DHS says Chinese-made drones could pose data security risk

Categories: Business Tech
DHS says Chinese-made drones could pose data security risk
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The US Department of Homeland Security (DHS) sent out an alert on 20 May warning that Chinese-made drones can relay sensitive flight data back to their manufacturers in China.

The alert, obtained by US cable news channel CNN, from DHS’s Cybersecurity and Infrastructure Security Agency reportedly says that some drones may pose a risk to firms’ data privacy and information by sharing it on servers that could potentially be accessed by the Chinese government.

The products “contain components that can compromise your data and share your information on a server accessed beyond the company itself,” the alert said, warning pilots to take caution when buying Chinese drones, and to learn how to limit a drone’s access to networks and remove secure digital cards.

According to the alert, “the United States government has strong concerns about any technology product that takes American data into the territory of an authoritarian state that permits its intelligence services to have unfettered access to that data or otherwise abuses that access.”

“Those concerns apply with equal force to certain Chinese-made (unmanned aircraft systems) – connected devices capable of collecting and transferring potentially revealing data about their operations and the individuals and entities operating them, as China imposes unusually stringent obligations on its citizens to support national intelligence activities,” the alert added.

“Organizations that conduct operations impacting national security or the Nation’s critical functions must remain especially vigilant as they may be at greater risk of espionage and theft of proprietary information,” the alert concluded.

The agency did not name any specific drone manufacturers but approximately 80 percent of all drones used in the US and Canada are produced by Shenzhen-based DJI, according to one industry analysis cited by CNN. In response to the alert, DJI expressed support for the recommendations and said it provides its customers with “full and complete control over how their data is collected, stored, and transmitted”.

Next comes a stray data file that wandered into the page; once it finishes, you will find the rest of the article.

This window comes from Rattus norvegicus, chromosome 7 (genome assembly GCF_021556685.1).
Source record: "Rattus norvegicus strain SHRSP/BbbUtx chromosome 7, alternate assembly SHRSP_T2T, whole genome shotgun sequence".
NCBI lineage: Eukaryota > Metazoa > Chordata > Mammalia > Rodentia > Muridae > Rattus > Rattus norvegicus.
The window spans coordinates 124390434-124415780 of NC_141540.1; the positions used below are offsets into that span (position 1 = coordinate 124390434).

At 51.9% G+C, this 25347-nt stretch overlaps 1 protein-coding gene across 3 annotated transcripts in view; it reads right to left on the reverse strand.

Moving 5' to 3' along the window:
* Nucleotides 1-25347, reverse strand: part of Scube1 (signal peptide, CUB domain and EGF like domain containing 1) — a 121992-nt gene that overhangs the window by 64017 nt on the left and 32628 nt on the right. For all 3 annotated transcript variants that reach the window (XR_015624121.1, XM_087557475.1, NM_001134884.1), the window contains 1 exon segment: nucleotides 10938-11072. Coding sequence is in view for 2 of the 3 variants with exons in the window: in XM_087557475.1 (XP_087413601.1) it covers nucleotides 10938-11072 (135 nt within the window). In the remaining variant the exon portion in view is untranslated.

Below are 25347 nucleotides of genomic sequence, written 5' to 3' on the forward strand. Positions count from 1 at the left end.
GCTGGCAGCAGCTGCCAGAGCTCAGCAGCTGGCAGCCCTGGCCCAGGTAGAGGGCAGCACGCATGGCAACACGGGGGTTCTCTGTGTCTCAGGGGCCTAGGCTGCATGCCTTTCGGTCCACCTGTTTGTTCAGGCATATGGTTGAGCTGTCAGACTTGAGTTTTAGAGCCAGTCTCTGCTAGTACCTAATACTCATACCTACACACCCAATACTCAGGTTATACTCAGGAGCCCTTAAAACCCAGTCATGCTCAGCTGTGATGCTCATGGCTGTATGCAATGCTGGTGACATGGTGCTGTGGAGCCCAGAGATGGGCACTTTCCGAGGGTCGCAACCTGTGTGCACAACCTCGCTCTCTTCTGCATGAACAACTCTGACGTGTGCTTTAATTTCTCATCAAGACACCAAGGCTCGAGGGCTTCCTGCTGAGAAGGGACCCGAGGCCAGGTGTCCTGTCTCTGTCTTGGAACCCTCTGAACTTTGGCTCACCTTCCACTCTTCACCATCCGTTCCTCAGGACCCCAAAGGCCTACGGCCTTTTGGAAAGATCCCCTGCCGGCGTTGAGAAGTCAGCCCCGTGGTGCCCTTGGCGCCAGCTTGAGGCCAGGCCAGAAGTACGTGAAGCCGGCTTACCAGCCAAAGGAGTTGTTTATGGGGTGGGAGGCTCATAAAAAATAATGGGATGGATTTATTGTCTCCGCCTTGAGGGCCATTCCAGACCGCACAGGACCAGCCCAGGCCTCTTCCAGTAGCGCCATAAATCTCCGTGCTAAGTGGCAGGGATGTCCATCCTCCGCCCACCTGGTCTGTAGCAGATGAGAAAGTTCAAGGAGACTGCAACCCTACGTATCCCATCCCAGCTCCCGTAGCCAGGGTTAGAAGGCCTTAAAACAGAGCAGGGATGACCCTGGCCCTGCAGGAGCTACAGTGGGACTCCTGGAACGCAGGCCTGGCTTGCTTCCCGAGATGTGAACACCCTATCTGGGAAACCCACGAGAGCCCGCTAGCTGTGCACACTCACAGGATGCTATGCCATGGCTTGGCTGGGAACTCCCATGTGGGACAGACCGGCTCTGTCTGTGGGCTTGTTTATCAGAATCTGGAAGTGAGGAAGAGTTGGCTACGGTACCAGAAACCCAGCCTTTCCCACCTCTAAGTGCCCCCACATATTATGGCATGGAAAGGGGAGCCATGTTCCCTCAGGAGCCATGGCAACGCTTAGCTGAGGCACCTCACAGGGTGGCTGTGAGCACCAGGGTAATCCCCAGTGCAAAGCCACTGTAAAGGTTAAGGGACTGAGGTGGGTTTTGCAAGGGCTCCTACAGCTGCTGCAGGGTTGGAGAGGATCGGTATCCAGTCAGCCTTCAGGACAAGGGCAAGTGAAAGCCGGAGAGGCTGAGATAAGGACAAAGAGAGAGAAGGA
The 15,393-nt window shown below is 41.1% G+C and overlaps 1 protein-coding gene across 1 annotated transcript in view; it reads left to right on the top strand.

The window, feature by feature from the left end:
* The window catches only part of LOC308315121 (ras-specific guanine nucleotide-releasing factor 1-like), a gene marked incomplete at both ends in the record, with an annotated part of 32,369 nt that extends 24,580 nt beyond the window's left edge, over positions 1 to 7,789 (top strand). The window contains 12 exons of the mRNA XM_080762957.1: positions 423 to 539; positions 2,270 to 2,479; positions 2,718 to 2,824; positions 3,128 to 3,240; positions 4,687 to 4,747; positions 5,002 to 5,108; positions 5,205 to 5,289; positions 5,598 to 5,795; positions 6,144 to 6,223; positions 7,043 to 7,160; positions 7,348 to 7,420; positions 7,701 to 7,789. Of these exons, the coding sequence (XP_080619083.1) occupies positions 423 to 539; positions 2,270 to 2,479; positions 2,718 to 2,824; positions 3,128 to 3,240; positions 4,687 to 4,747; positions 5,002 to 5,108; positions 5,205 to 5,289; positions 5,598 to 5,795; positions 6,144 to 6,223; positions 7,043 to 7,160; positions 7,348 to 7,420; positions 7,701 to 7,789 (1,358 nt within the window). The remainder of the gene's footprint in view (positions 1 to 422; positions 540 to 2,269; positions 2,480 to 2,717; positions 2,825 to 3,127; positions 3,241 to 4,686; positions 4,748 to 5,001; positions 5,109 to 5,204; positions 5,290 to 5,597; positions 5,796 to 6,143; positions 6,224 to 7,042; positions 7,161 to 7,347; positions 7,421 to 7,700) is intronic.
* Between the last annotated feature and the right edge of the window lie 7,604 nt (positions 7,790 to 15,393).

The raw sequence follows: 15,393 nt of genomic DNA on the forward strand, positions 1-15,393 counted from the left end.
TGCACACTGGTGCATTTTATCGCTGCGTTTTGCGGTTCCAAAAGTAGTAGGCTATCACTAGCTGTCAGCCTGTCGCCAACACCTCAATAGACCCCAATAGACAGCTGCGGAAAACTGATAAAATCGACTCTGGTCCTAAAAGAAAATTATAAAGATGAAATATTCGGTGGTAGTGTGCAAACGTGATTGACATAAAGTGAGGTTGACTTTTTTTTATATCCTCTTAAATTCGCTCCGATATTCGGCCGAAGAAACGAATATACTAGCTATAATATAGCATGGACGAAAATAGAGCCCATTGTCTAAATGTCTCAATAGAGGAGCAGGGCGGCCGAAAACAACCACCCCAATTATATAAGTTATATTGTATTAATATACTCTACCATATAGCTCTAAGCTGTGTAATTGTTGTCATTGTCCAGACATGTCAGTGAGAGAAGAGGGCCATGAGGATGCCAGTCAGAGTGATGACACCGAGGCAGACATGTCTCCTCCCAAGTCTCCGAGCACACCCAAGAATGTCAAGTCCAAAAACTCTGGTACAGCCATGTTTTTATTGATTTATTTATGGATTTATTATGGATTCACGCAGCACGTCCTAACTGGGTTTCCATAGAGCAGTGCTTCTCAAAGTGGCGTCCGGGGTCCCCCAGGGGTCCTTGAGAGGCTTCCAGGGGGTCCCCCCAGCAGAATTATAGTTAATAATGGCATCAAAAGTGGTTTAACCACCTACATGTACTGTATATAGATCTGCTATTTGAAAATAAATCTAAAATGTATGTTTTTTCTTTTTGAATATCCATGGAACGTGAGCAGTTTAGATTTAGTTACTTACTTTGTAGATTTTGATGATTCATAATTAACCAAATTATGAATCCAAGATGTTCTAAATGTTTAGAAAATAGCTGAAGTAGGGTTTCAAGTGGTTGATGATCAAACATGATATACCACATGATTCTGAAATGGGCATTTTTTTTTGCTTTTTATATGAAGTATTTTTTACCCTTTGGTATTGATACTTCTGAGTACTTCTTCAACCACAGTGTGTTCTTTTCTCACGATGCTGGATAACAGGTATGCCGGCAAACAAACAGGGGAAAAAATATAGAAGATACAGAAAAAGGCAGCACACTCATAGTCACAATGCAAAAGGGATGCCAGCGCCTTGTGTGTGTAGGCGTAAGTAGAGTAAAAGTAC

In a statement to CNN, DJI said that it gives customers “full and complete control over how their data is collected, stored, and transmitted,” adding that “customers can enable all the precautions DHS recommends.”

“At DJI, safety is at the core of everything we do, and the security of our technology has been independently verified by the US government and leading US businesses,” DJI added. “For government and critical infrastructure customers that require additional assurances, we provide drones that do not transfer data to DJI or via the internet, and our customers can enable all the precautions DHS recommends.

“Every day, American businesses, first responders, and US government agencies trust DJI drones to help save lives, promote worker safety, and support vital operations, and we take that responsibility very seriously,” DJI said.

The alert followed an executive order issued by the White House that effectively banned US firms from using telecommunications equipment produced by Chinese technology giant Huawei, which has recently drawn similar national security concerns of government spying.

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